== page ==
From The Art and Popular Culture Encyclopedia
"About the middle period of the Renaissance a theoretical analysis of wit was undertaken, and its practical application in good society was regulated more precisely. The theorist was Gioviano Pontano. […] How wit should be used among people of position is taught by Baldassar Castiglione in his ‘Cortigiano.’ Its chief function is naturally to enliven those present by the repetition of comic or graceful stories and sayings; personal jokes, on the contrary, are discouraged on the ground that they wound unhappy people, show too much honour to wrong-doers, and make enemies of the powerful and the spoiled children of fortune. [...] The doctrine of Giovanni della Casa, some twenty years later, in his guide to good manners, is much stricter and more cautious; with a view to the consequences, he wishes to see the desire of triumph banished altogether from jokes and ‘burle.’"--The Civilization of the Renaissance in Italy (1860) by Jacob Burckhardt
"Many will find this little jeu d'esprit as pleasant reading as anything in Plutarch."--"Beasts Are Rational" by Plutarch
Wit (esprit) was of considerable importance in the French salons.
John Wilkes was famous in the 18th Century for his wit in response to insults. Mark Twain and Oscar Wilde, Dorothy Parker and Groucho Marx are considered archetypal 19th and 20th century wits — sometimes even having the remarks of others attributed to them. Also of the twentieth century was British prime minister Winston Churchill, with perhaps the most well documented witticisms of his time. Oliver St John Gogarty was a renowned Dublin wit and surgeon, while John Philpot Curran was an Irish lawyer who would disrupt court hearings with his witticisms. Ksawery Tartakower is usually described as chess grandmaster and wit. The late David Lange, the PM of New Zealand in the 80's, immortalized with his nuclear-free legislation, is another well-known historical figure who is remembered for his quick wit.
From Middle English wit, from Old English witt (“understanding, intellect, sense, knowledge, consciousness, conscience”), from Proto-West Germanic *witi, from Proto-Germanic *witją (“knowledge, reason”), from Proto-Indo-European *weyd- (“see, know”).
Forms of wit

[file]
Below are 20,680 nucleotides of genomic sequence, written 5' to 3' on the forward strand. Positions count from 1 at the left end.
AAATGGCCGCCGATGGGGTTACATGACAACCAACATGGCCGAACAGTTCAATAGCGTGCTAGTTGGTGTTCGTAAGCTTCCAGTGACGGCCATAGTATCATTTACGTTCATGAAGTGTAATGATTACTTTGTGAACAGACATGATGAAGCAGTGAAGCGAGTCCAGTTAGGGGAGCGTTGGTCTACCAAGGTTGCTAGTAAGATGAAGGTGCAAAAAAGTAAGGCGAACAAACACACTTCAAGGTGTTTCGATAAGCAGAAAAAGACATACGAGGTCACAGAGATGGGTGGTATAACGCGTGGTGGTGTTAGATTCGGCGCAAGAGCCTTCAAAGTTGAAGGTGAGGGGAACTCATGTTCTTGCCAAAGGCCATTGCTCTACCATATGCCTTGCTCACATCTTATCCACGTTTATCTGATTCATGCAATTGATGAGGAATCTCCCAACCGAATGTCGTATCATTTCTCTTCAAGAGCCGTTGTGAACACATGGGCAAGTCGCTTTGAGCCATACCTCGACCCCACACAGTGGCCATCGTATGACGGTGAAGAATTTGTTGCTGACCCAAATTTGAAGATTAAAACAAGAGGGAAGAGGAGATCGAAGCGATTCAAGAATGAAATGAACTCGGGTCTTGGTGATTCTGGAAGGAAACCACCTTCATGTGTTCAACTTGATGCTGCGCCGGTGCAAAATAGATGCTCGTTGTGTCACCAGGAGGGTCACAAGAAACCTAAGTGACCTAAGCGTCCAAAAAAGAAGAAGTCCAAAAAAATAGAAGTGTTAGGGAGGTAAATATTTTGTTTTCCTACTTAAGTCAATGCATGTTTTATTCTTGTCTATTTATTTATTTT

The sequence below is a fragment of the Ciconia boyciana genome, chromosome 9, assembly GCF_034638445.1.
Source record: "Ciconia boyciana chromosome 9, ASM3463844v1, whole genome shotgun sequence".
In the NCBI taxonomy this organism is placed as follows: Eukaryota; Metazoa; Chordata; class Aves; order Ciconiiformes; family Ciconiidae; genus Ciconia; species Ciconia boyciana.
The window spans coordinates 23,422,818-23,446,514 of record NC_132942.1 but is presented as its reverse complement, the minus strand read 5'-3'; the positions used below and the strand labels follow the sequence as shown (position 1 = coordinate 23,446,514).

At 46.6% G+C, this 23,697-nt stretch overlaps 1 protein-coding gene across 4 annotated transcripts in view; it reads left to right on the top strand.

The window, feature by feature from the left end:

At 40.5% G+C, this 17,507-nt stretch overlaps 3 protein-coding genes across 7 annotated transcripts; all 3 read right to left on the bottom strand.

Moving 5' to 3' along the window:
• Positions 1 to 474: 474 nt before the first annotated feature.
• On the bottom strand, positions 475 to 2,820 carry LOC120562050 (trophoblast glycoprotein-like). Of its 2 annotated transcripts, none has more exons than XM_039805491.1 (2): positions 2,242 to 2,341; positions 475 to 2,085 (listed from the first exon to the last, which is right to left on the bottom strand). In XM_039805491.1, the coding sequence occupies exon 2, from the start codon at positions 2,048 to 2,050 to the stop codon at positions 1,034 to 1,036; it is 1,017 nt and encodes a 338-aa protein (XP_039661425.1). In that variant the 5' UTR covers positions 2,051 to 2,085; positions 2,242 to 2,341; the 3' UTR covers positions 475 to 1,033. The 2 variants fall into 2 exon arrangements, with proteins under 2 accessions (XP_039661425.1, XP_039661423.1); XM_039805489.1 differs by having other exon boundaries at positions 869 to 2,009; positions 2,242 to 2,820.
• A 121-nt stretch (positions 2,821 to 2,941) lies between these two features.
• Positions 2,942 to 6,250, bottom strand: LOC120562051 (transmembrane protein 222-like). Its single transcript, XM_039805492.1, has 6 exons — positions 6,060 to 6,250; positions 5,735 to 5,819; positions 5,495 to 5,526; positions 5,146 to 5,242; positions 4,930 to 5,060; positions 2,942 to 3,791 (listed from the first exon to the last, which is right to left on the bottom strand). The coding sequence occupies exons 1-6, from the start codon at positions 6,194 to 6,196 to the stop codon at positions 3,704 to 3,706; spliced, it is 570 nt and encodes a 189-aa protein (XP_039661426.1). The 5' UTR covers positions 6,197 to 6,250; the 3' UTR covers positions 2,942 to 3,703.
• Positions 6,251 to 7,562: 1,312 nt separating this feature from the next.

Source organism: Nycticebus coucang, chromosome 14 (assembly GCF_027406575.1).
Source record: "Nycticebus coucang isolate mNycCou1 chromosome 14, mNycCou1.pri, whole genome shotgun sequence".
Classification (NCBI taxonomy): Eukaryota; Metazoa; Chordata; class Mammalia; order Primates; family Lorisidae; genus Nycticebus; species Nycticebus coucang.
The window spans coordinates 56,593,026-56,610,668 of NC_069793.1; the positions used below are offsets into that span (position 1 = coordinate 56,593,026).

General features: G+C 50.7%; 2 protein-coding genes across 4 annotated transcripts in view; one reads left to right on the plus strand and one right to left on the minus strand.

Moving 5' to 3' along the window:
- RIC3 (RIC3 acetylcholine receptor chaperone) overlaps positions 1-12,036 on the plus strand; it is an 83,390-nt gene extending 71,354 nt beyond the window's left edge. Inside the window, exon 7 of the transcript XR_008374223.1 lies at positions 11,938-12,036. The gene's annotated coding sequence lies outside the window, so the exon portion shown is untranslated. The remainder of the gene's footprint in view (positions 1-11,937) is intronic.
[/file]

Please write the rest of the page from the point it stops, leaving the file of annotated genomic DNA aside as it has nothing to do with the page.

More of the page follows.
A quip is an observation or saying that has some wit but perhaps descends into sarcasm, or otherwise is short of point; a witticism also suggests the diminutive. Repartee is the wit of the quick answer and capping comment: the snappy comeback and neat retort. (Wilde: "I wish I'd said that." Whistler: "You will, Oscar, you will".)
In French one can distinguish between the bon mot, a witty remark actually produced, and the esprit d'escalier, the thing one should have said that comes to mind only on the way down from the apartment.
In his dictionary, Samuel Johnson states that the original meaning of wit is "the powers of the mind; the mental faculties; the intellects"; he also defines wit as "quickness of fancy", among the nine definitions. In Webster's Dictionary, wit is defined as "the association of ideas in a manner natural, but unusual and striking, so as to produce surprise joined with pleasure".
Another possible definition of wit, or humor, loosely attributable to Freud, is "anger, turned sideways".
Wit in poetry
Wit in poetry is characteristic of metaphysical poetry as a style, and was prevalent in the time of English playwright Shakespeare, who admonished pretension with the phrase "Better a witty fool than a foolish wit". It may combine word play with conceptual thinking, as a kind of verbal display requiring attention, without intending to be laugh-aloud funny; in fact wit can be a thin disguise for more poignant feelings that are being versified. English poet John Donne is the representative of this style of poetry.
More generally, one's wits are one's intellectual powers of all types. Native wit — meaning the wits with which one is born — is closely synonymous with common sense. To live by one's wits is to be an opportunist, not always of the scrupulous kind. To have one's wits about one is to be alert and capable of quick reasoning.
Wit can also be an abbreviated form of the word "with", for SMS/Chat conversations.
- D. W. Jefferson, "Tristram Shandy and the Tradition of Learned Wit" in Essays in Criticism, 1(1951), 225-48